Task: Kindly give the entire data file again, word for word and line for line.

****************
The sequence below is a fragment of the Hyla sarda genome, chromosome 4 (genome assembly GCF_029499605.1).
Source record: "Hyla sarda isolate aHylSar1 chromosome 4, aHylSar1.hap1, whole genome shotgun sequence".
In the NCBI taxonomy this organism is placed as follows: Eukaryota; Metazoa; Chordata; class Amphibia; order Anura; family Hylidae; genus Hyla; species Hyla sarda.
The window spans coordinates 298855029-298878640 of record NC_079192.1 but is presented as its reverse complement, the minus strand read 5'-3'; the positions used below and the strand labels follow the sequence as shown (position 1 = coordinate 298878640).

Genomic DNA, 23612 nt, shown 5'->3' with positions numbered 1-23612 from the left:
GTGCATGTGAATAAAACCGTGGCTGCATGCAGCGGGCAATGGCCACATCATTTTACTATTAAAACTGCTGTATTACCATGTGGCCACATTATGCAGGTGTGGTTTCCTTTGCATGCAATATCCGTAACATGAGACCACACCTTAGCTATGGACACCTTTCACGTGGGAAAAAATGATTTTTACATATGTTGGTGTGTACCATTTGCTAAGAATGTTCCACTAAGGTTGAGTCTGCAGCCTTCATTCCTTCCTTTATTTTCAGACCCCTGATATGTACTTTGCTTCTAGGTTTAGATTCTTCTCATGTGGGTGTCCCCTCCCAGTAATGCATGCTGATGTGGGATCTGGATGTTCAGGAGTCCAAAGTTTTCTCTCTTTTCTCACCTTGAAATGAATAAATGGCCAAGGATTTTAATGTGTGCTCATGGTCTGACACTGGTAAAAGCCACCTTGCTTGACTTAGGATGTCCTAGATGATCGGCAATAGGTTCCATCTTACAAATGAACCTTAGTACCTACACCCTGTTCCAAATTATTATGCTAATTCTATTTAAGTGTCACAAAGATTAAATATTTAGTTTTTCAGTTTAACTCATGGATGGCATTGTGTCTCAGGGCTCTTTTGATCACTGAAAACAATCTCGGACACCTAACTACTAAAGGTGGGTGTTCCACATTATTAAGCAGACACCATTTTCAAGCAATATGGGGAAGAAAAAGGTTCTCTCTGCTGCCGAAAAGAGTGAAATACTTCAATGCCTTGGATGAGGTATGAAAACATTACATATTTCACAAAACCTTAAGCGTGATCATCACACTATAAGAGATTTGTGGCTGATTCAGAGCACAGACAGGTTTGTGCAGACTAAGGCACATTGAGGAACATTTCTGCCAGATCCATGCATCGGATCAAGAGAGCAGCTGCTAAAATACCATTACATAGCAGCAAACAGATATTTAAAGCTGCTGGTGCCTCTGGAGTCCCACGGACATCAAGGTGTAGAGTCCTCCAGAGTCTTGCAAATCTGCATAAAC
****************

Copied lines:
The sequence below is a fragment of the Hyla sarda genome, chromosome 4 (genome assembly GCF_029499605.1).
Source record: "Hyla sarda isolate aHylSar1 chromosome 4, aHylSar1.hap1, whole genome shotgun sequence".
In the NCBI taxonomy this organism is placed as follows: Eukaryota; Metazoa; Chordata; class Amphibia; order Anura; family Hylidae; genus Hyla; species Hyla sarda.
The window spans coordinates 298855029-298878640 of record NC_079192.1 but is presented as its reverse complement, the minus strand read 5'-3'; the positions used below and the strand labels follow the sequence as shown (position 1 = coordinate 298878640).

Genomic DNA, 23612 nt, shown 5'->3' with positions numbered 1-23612 from the left:
GTGCATGTGAATAAAACCGTGGCTGCATGCAGCGGGCAATGGCCACATCATTTTACTATTAAAACTGCTGTATTACCATGTGGCCACATTATGCAGGTGTGGTTTCCTTTGCATGCAATATCCGTAACATGAGACCACACCTTAGCTATGGACACCTTTCACGTGGGAAAAAATGATTTTTACATATGTTGGTGTGTACCATTTGCTAAGAATGTTCCACTAAGGTTGAGTCTGCAGCCTTCATTCCTTCCTTTATTTTCAGACCCCTGATATGTACTTTGCTTCTAGGTTTAGATTCTTCTCATGTGGGTGTCCCCTCCCAGTAATGCATGCTGATGTGGGATCTGGATGTTCAGGAGTCCAAAGTTTTCTCTCTTTTCTCACCTTGAAATGAATAAATGGCCAAGGATTTTAATGTGTGCTCATGGTCTGACACTGGTAAAAGCCACCTTGCTTGACTTAGGATGTCCTAGATGATCGGCAATAGGTTCCATCTTACAAATGAACCTTAGTACCTACACCCTGTTCCAAATTATTATGCTAATTCTATTTAAGTGTCACAAAGATTAAATATTTAGTTTTTCAGTTTAACTCATGGATGGCATTGTGTCTCAGGGCTCTTTTGATCACTGAAAACAATCTCGGACACCTAACTACTAAAGGTGGGTGTTCCACATTATTAAGCAGACACCATTTTCAAGCAATATGGGGAAGAAAAAGGTTCTCTCTGCTGCCGAAAAGAGTGAAATACTTCAATGCCTTGGATGAGGTATGAAAACATTACATATTTCACAAAACCTTAAGCGTGATCATCACACTATAAGAGATTTGTGGCTGATTCAGAGCACAGACAGGTTTGTGCAGACTAAGGCACATTGAGGAACATTTCTGCCAGATCCATGCATCGGATCAAGAGAGCAGCTGCTAAAATACCATTACATAGCAGCAAACAGATATTTAAAGCTGCTGGTGCCTCTGGAGTCCCACGGACATCAAGGTGTAGAGTCCTCCAGAGTCTTGCAAATCTGCATAAAC